Girls‘ Day, 28th April: One day as a researcher at the Max-Planck-Institut für Eisenforschung
The Institute opens its labs for interested schoolgirls on 28 April 2016
Material properties for hardship cases
Analyse the mechanical properties of different materials scaling from micro- to nanometres. Since the middle ages, materials and their properties were a matter of interest. Due to increasing industrialization it became more and more important to develop high-quality metallic materials, especially considering the increasing requirements coming from new application possibilities. To characterize and to prove the materials’ field of application, a sophisticated analysis of their mechanical properties is essential. During your day as a scientist at the Max-Planck-Institut für Eisenforschung you will be able to test the materials’ suitability using special analysis methods!
One day as a nano scientist
Results and developments of nano science influence our everyday life. Cell phones or even sunscreens comprise components in the scale of a few nanometres (1/1,000,000 meter!). But how can we observe such small components? It is not possible to do this with light microscopes, hence scientists use so called electron microscopes. During your day as a nano scientist at the Max-Planck-Institut für Eisenforschung you will learn how these microscopes work and how they are used. You will analyse the structure of different materials and see that we are able to learn a lot from nature. In nature, we see nanostructures that are adjusted perfectly to their environment or their tasks. Such insights are used in nano science to develop better materials or find better structures for certain application such as solar cells.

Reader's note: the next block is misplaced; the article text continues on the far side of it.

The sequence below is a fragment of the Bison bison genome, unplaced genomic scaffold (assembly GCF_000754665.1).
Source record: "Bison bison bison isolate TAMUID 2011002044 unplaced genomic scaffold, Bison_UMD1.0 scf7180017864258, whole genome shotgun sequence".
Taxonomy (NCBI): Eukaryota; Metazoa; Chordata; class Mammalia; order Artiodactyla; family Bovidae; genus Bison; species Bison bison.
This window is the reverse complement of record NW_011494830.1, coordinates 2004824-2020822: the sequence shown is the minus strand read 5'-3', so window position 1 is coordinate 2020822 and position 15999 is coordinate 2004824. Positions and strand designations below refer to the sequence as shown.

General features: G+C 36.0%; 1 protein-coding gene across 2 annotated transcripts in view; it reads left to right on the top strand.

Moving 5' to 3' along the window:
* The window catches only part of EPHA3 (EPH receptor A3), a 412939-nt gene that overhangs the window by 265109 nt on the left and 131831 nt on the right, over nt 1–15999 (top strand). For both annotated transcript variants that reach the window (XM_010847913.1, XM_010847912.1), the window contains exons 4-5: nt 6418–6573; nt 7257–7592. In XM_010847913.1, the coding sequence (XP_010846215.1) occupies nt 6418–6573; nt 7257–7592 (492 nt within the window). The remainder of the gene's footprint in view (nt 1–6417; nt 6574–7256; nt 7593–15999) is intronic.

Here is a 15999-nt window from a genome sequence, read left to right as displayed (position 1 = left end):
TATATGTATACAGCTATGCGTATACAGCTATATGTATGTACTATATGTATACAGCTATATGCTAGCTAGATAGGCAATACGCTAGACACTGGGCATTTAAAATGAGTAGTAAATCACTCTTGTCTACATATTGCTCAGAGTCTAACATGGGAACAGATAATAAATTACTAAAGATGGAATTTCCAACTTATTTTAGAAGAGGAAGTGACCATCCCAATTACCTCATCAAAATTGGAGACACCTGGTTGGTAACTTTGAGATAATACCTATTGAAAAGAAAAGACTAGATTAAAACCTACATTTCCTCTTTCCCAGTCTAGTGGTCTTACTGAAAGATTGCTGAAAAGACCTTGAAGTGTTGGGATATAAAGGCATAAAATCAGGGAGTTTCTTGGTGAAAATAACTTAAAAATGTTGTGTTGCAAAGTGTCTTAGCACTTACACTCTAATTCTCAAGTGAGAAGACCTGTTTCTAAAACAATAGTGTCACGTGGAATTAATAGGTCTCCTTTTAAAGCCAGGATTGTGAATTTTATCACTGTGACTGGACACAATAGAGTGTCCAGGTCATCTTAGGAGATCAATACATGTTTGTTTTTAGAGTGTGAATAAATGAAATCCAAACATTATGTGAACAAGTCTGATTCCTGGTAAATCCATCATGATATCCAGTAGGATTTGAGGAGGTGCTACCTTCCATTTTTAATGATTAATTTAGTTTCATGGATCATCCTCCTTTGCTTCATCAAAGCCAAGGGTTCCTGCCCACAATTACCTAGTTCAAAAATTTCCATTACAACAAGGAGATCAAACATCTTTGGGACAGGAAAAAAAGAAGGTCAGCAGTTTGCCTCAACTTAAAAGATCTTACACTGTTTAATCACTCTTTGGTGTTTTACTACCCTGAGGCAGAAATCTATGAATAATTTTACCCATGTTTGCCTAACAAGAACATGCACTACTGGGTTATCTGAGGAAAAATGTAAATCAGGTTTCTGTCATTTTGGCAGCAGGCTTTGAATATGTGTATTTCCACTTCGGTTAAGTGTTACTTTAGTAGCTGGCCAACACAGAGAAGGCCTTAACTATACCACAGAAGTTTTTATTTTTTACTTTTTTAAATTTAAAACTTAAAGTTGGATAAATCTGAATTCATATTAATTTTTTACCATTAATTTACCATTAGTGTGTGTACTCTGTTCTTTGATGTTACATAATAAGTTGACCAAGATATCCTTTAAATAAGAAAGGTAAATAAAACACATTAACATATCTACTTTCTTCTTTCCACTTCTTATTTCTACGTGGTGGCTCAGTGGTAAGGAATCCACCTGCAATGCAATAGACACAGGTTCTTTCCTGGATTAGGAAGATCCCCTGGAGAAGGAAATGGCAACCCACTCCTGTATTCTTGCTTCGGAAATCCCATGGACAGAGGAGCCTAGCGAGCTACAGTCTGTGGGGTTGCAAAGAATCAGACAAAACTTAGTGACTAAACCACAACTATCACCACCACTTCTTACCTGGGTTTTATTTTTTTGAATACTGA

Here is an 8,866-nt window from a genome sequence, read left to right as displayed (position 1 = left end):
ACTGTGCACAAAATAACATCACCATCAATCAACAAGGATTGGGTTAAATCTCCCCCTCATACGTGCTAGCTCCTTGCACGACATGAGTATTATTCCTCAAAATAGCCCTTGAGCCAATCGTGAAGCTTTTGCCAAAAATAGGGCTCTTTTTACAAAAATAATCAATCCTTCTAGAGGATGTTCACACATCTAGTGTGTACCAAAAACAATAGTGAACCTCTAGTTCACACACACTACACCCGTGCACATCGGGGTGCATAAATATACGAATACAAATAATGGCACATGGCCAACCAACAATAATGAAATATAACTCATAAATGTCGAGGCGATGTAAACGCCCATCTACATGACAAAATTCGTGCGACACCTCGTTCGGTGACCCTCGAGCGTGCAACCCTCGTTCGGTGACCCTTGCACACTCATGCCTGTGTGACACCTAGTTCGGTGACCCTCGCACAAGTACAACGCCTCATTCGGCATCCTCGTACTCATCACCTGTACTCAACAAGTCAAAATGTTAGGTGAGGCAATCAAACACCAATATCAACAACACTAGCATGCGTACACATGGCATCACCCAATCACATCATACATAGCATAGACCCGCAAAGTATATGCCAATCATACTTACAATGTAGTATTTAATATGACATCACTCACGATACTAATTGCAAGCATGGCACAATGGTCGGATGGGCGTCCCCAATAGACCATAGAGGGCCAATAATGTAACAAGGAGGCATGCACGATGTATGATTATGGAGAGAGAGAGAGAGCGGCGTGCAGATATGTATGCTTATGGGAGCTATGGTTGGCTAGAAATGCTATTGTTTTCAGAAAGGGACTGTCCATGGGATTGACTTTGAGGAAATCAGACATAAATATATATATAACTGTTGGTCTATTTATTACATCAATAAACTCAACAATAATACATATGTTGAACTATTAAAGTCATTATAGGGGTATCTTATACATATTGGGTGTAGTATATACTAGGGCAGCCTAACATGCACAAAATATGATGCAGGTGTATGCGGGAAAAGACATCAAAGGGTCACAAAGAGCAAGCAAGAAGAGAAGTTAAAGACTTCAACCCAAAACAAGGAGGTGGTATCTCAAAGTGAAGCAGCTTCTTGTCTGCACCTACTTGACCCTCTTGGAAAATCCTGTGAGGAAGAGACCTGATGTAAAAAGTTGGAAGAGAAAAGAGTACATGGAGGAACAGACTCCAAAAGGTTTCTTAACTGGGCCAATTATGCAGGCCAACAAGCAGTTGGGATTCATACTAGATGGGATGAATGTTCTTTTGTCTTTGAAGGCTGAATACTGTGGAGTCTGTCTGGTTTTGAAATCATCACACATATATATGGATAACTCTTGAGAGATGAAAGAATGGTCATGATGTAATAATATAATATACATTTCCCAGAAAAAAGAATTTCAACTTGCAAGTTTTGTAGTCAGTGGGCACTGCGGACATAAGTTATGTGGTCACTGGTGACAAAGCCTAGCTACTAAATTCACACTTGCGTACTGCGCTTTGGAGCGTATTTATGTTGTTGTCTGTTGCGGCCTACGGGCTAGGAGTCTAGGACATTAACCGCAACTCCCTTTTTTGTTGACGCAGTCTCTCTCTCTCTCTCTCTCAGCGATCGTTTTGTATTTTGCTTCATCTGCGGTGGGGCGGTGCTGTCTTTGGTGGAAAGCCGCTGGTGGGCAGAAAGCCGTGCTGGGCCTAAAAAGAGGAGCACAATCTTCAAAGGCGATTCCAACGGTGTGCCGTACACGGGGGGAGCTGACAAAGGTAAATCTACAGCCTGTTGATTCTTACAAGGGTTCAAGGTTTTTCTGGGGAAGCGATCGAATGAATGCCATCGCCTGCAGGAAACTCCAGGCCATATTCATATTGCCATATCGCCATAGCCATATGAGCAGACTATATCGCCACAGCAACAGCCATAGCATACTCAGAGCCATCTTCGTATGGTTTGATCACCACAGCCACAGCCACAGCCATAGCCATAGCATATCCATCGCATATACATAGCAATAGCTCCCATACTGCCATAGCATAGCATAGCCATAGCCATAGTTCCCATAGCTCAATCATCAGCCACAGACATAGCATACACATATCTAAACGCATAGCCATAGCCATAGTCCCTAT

Registration: Already fully booked
Your day as a surface scientist
A surface is the interface between an object and its environment. In biology, surfaces for example determine the communication between cells or are involved in nerve-impulse propagation. The surface also plays a major role in technical applications. The surface properties of two objects determine whether those two objects will stick to each other or if they can be moved easily in relation to each other (friction). One of the most important properties of technical surfaces is their roughness. During your day in the labs of the Max-Planck-Institut für Eisenforschung you will produce different surfaces with two different techniques and analyse their roughness. At first, you will vaporize gold in a vacuum chamber and precipitate it afterwards to create a sample. After this you will produce another gold sample by stripping a layer from a very smooth gold surface. You will not be able to see any difference between the two samples with the naked eye but if you look at their roughness by using an atomic force microscope, you will be able to see big differences.